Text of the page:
UTAMA (Our House)
Reviewed for FilmFactual.com & BigAppleReviews.net, linked from Rotten Tomatoes by Harvey Karten
Director: Alejandro Loayza Grisi
Screenwriter: Alejandro Loaya Grisi
Cast: José Calcina, Luisa Quispe, Santos Choque
Screened at: Critics’ Link, NYC, 10/6/22
Opens: November 4, 2022 in New York’s Film Forum
Nowadays in the U.S., people are divided between those who like Republicans and others who favor Democrats. That’s not the only split. Folks are either owners of iPhones who spend their leisure time on the sidewalks buried in their messages or others who think (as I do) that the mostly youthful people should spend more of their time appreciating the beauty around them. On the other hand, there may be millions who do without iPhones, carrying on with the traditional trades of their ancestors. Similarly, in “Utama,” there are young Bolivians who are tech savvy and prefer to live in cities like La Paz and Sucre, and others who prefer to farm on the countryside. The major theme of the Bolivian entry to our Oscar competition is this: should grandpa listen to his grandson and leave his desolate rural home in favor of moving to the city, or should he obey his own heart and stay where he is—without electricity or running water—herding his llamas as his ancestors have done.
In one of his movies, American comedian Chevy Chase was asked what he did for a living. “Shepherd,” he replied, a response meant to be a joke (albeit a lame one), because in highly industrialized U.S., would such a category exist? Now director Alejandro Loayza Grisi, in his freshman film, wants to show you just how different a place can be when a shepherd, or in this case one a llama-herd, would be far from anything you’d see in the States. That’s just what is there for us to appreciate in “Utama,” which is Aymara for “our house.”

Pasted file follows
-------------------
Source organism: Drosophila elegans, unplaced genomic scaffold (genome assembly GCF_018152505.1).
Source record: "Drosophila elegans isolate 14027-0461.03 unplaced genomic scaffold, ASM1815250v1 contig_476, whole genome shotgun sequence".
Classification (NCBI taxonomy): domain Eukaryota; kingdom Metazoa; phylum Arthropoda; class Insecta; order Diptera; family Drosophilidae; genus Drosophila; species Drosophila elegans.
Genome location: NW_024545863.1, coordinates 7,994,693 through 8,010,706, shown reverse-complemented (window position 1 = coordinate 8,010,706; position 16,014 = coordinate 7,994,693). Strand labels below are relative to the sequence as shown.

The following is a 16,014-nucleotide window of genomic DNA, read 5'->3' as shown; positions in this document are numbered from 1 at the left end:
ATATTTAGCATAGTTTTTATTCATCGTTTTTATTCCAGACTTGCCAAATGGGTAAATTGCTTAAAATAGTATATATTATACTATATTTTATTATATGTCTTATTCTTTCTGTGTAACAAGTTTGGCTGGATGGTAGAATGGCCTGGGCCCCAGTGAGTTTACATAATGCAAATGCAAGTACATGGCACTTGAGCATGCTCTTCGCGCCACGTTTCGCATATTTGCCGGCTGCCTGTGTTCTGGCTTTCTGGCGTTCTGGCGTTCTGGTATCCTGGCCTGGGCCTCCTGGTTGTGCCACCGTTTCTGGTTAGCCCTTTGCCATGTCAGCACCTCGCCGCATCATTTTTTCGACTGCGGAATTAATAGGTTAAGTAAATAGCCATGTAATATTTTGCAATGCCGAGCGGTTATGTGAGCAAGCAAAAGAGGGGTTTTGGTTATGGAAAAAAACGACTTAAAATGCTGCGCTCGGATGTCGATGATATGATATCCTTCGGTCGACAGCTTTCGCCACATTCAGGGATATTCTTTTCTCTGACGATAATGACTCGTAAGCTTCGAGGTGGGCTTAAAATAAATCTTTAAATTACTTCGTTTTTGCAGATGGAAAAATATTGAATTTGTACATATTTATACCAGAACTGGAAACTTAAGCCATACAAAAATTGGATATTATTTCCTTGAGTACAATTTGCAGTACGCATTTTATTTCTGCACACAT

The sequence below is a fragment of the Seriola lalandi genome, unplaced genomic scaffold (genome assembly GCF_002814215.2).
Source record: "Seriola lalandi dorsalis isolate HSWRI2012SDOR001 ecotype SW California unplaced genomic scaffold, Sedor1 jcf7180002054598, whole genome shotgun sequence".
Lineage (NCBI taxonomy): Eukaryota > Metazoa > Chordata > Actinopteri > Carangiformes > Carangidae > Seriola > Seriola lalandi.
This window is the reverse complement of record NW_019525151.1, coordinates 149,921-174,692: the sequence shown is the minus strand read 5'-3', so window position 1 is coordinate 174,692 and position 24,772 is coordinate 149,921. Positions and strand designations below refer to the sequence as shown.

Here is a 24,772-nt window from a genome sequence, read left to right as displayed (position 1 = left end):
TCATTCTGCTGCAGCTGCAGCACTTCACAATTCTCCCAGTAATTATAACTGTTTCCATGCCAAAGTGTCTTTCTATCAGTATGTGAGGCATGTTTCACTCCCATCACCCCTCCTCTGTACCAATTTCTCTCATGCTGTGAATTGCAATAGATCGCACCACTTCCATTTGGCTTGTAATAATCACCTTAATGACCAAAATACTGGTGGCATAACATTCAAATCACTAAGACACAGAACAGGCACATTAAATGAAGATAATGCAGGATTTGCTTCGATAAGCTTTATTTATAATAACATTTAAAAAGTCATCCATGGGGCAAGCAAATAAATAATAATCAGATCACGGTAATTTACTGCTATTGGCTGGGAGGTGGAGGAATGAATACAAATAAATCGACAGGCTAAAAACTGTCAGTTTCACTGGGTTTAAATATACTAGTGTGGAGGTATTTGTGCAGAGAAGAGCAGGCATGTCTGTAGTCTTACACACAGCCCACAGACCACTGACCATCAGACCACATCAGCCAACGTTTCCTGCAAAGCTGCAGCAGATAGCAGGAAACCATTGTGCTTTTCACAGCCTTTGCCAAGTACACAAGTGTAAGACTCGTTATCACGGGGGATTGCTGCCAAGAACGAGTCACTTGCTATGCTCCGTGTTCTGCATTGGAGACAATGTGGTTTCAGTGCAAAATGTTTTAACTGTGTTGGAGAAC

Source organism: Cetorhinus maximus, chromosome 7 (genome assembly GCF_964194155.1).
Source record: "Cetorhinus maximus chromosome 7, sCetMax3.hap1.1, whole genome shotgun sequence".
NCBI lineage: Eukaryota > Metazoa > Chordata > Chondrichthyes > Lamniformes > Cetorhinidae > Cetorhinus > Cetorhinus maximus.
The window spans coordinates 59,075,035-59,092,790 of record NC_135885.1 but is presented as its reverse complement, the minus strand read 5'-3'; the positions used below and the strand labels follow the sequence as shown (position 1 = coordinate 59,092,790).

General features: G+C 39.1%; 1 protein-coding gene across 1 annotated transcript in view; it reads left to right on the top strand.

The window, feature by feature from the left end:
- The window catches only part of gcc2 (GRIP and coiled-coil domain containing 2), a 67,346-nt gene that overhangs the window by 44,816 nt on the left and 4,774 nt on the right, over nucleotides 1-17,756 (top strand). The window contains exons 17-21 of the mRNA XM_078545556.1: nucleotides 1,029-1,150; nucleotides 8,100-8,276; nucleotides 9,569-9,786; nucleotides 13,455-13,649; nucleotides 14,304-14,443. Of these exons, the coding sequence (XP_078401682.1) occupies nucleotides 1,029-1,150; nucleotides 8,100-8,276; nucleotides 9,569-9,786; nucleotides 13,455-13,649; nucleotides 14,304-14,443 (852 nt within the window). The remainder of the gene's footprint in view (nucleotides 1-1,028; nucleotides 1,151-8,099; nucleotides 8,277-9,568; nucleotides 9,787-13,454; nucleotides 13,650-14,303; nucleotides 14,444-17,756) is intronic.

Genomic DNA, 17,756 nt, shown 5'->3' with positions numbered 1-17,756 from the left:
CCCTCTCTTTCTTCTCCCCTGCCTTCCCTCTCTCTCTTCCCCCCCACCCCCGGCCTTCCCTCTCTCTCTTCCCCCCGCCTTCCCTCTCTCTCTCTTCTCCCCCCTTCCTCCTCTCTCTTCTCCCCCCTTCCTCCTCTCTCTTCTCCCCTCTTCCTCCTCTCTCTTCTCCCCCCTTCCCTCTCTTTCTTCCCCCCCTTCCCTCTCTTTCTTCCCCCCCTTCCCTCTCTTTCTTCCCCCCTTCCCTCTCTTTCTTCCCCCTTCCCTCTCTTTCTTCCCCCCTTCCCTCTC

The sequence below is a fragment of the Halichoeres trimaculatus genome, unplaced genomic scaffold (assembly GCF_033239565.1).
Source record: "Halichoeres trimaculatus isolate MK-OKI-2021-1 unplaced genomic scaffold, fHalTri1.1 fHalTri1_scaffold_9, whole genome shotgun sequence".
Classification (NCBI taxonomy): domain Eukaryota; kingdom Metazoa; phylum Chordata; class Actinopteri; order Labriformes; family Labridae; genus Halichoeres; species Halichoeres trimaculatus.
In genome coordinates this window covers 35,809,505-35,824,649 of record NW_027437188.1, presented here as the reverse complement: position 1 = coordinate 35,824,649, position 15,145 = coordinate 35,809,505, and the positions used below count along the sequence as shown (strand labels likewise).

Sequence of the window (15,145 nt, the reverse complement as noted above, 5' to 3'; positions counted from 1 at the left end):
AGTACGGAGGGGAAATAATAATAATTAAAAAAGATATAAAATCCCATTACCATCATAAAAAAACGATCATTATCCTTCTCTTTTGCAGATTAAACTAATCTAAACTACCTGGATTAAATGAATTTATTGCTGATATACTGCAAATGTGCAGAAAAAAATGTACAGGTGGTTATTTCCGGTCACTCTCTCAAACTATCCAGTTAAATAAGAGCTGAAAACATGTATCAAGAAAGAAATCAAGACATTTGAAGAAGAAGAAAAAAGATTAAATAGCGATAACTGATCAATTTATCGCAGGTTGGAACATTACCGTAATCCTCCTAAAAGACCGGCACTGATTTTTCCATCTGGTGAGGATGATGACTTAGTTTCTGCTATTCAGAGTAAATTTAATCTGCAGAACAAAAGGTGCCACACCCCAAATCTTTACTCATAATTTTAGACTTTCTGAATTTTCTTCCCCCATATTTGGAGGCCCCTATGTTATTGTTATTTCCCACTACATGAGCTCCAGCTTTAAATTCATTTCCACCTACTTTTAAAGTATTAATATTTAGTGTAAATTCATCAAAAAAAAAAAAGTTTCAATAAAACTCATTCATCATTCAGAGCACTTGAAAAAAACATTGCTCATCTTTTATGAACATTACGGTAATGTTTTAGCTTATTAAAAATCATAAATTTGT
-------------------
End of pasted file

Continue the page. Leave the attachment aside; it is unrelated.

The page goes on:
It’s not the kind of house that any of us would live in or aspire to, yet inside a shack on a part of a mountain 12,000 feet above sea level reside Virginio (José Calcina) and his wife Sisa (Luisa Quispe). They are old people, yet they are far from retired. In the parched area that had seen no rain in ages where there is no water in the couple’s local well, Sisa’s job is to trudge with a couple of buckets to a lake that seems like a mirage—that’s how out of place it looks—and fetch. Meanwhile Virginio grazes the llamas, though the poor flock of animals seem to have nothing growing to eat, but there’s enough to drink. (By the way llama farming exists in the U.S., a lucrative trade as the animals are used for making wool clothing of a material that contains no lanolin and therefore causes no itch.)
Their young grandson Clever (Santos Choque) is a city cat who visits from La Paz and occasionally looks at his iPhone, trying to encourage the old man to leave the hell-hole habitation and go with him to the city, especially since his chronic cough means he may need medical care. But the elderly guy simply will not move, and he will not go to a hospital in La Paz to die. Really, though, the countryside people, who look out for each other, would probably refuse to leave as well, given their camaraderie. Clever speaks Spanish, Virginio and Sisa speak Quechua. The rurals and the urbans do not have even the same language, which could be true in the U.S. as well, given the hostility of the Red states and the Blue states.
Barbara Alvarez photographs the beauty of the area, the endless plains and the morning sun, in a country that should beckon travel-happy Americans whose South American tourism may be limited to Brazil and Argentina. The principal actors had to be convinced to take part, and Calcina and Quispe do quite a good job of expressing themselves without the extensive training that professional actors go through. If there were an Oscar for ensemble acting, the llamas would walk away with it, a dignified looking bunch of animals except for the unfortunate one that gets sacrificed so that the gods who reign will produce rain. (They do.)
Bolivia’s entry to the Oscar competition is in Quechua and Spanish with English subtitles.
87 minutes. © 2022 by Harvey Karten, Member, New York Film Critics Online
Story – B+
Acting – B+
Technical – A-
Overall – B+